Community

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Before you visit in person, we invite you to explore the Nasher Museum online. Peruse leading-edge exhibitions, search our growing permanent collection, discover exciting art and artists.

Tell Us

Share your ideas about art and community with this activity. We will post some of your responses on our Facebook page.

We want to know what YOU think…this is YOUR museum!

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Sketching in the Galleries

Following a brief drawing warm-up activity, visitors can practice sketching artwork around the museum. Paper and drawing utensils will be supplied. Pens and wet media are not permitted in the Nasher Museum galleries.

Connect with Art

Find lots of ways to experience art at the Nasher Museum. Exhibitions take on dimension through gallery talks, live music, visiting artists, dance performances, guest chefs, guided tours, teacher workshops, book discussions, wine tastings, sketching in the gallery, make-and-take craft sessions, Family Days, movie nights and more. For complete details, please visit our calendar.

Family Days

Family Days take place on select Sundays from 12-4 PM. On these days families visiting the museum enjoy live entertainment, create hands-on projects and explore exhibitions with a gallery hunt.

2014 Family Days
April 27, 2014
September 28, 2014
November 23, 2014

2015 Family Days
January 25, 2015
March 15, 2015
May 17, 2015

Visit the calendar page for additional information.

Support for the Nasher Museum’s education programs is provided by the Trent A. Carmichael Fund for Community Education, Fox Family Foundation, Mindy and Guy Solie, and the SunTrust Foundation. In-kind support is provided by The Container Store®.

Visiting a Museum with Kids

Visual art is a great topic for conversation. We encourage you to talk with your kids about the art you see at the Nasher Museum. Ask them their opinions and share your own. Make sure everyone’s ideas and opinions are respected and valued. There’s no right or wrong when talking about art!

Before you visit

What is a museum and why are we going there?
A museum is a place to discover exciting art. Let your kids know why you look forward to the visit. A specific work of art or exhibition? Learning something new? Spending time with one another? Ask kids what they would like to see.

When You Visit

Let your child be the guide.
If you’ve come to see something specific, start there. If you’re not sure where to start, we encourage you to allow your child to be the tour guide. The younger the child, the shorter the visit may be. Regardless of age, be sure to take a break to rest about every 15-20 minutes.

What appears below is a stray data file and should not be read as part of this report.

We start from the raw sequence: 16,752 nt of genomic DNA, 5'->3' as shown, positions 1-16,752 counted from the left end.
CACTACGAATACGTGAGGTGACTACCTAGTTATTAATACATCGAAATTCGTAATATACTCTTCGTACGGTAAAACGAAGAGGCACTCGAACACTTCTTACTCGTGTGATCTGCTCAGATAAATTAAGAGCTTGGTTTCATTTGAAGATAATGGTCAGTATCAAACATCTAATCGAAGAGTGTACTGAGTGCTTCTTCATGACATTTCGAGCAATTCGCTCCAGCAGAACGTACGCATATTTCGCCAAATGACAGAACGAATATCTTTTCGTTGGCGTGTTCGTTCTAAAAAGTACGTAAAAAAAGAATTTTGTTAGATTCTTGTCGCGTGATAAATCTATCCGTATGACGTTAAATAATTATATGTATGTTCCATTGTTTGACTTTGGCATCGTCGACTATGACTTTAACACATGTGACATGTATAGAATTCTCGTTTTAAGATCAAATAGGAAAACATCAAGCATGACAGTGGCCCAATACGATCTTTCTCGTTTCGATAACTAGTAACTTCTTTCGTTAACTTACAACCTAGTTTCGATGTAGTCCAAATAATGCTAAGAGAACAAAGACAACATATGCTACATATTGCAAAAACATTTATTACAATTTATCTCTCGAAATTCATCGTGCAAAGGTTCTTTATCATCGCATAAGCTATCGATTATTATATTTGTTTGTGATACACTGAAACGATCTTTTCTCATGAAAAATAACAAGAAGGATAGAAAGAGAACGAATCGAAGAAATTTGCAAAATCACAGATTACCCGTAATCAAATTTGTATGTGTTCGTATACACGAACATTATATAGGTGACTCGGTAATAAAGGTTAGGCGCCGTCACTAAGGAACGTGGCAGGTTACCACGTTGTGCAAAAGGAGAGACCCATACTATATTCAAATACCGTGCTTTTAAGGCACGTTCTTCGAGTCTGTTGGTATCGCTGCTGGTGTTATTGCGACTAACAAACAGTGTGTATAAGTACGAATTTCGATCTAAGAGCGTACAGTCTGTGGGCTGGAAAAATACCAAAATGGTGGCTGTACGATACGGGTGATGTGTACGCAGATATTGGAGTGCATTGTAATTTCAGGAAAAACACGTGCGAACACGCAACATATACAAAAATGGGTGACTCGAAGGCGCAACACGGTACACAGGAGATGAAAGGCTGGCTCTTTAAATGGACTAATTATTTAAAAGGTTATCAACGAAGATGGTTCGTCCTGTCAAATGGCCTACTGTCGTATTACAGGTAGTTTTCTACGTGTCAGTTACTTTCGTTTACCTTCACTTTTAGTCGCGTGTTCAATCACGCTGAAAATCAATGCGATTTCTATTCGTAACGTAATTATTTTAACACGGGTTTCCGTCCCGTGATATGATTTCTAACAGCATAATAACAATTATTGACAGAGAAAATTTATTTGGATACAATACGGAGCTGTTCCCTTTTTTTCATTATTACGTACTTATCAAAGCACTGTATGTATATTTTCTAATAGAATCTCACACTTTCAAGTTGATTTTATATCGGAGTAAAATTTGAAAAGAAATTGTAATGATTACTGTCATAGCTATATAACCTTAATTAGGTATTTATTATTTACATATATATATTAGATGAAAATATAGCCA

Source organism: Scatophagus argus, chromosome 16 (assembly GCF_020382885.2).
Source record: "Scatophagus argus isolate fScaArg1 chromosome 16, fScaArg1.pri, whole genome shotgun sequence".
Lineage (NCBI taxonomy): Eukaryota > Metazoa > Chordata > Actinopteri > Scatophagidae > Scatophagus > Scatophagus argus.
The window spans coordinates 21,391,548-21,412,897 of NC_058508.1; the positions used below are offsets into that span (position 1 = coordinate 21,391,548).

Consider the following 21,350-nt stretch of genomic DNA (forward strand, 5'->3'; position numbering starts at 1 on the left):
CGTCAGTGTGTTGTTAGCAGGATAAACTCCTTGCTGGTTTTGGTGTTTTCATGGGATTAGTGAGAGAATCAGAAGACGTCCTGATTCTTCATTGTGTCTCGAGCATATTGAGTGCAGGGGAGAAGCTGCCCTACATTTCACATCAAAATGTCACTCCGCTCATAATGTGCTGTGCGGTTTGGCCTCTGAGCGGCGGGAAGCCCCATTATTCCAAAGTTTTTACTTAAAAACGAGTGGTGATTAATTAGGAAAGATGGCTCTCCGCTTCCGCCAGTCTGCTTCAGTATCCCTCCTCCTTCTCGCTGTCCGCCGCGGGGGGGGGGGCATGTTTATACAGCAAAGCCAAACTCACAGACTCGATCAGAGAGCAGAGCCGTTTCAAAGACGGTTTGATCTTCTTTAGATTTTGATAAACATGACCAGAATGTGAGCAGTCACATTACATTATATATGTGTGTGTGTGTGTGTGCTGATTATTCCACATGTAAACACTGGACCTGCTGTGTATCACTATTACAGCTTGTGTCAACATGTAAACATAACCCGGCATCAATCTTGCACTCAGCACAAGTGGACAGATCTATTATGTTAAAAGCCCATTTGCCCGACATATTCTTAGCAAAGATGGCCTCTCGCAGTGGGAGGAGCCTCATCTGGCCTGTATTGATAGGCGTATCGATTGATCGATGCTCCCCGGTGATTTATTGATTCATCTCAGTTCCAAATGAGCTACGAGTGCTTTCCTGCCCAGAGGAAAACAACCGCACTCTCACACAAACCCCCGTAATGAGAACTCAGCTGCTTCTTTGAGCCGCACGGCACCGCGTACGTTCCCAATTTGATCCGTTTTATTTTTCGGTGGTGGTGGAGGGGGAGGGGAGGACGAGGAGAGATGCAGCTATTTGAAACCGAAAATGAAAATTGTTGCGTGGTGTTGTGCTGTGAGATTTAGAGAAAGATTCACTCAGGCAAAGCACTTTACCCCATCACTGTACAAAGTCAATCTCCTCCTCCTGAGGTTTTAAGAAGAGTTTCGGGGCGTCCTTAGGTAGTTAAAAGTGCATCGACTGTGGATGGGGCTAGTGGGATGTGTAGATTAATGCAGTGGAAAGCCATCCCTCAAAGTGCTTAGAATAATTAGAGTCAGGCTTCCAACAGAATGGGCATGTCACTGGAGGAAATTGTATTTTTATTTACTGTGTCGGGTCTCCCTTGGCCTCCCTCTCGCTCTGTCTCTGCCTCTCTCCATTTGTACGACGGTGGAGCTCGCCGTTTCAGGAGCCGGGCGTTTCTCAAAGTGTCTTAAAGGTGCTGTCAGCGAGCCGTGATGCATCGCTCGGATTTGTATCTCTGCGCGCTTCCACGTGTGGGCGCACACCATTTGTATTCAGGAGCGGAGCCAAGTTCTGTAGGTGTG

Draw What You See
We invite you to draw with pencils and colored pencils in the Nasher Museum galleries. You can even borrow these materials from the information desk when you visit. Please remember to keep your paper on your lap, on a clipboard or on the floor.

When we draw something, we often slow down and look more carefully than we would otherwise.

Download a gallery hunt to use on your visit.

Observe, Connect, Create
Asking questions encourages us all to think, make connections and be creative. Start with what your child sees in the art and perhaps move toward a more complex discussion. Don’t force it – if your child loses interest, simply move on to another work.

If you’re visiting with a child 12 years or older, or a teenager, consider asking questions like, “How does this make you feel?”  Look for visual evidence in the art to support the answers: “What do you see that makes you think that?” 

Observation questions: 

  • What do you see?
  • What colors are there?
  • How many people/animals/objects do you see?
  • What do you like/not like? Why?
  • What makes these works similar?
  • What makes them different?

Connecting questions:

  • Have you seen anything like this before (in school, at home, at another museum)?
  • Did you notice any other works on our visit today that are like this one?
  • Does this remind you of anything from real life? 

Creative thinking questions:

  • Where do you think these people/animals/objects are from? Where are they going?
  • Tell me a story about this artwork.
  • If you could change something about this work, what would you change?
  • What will happen 10 minutes after this scene?

After You Visit

Reflect on your time at the Nasher Museum together. What do you remember from the visit? What would you like to see again? Did your visit awaken your inner artist? Work together to create art inspired by something you saw.

Nasher Museum exhibitions and programs are generously supported by the Mary Duke Biddle Foundation, the late Mary D.B.T. Semans and James H. Semans, the late Frank E. Hanscom III, The Duke Endowment, the Nancy Hanks Endowment, the Courtney Shives Art Museum Fund, the James Hustead Semans Memorial Fund, the Janine and J. Tomilson Hill Family Fund, the Trent A. Carmichael Fund for Community Education, the Neely Family Fund, the E. T. Rollins, Jr. and Frances P. Rollins Fund for the Nasher Museum of Art at Duke University, the Marilyn M. Arthur Fund, the Sarah Schroth Fund, the George W. and Viola Mitchell Fearnside Endowment Fund, the Gibby and Michael B. Waitzkin Fund, the K. Brantley and Maxine E. Watson Endowment Fund, the Victor and Lenore Behar Endowment Fund, the Margaret Elizabeth Collett Fund, the Nasher Museum of Art General Endowment, the Friends of the Nasher Museum of Art, and the Office of the President and the Office of the Provost, Duke University.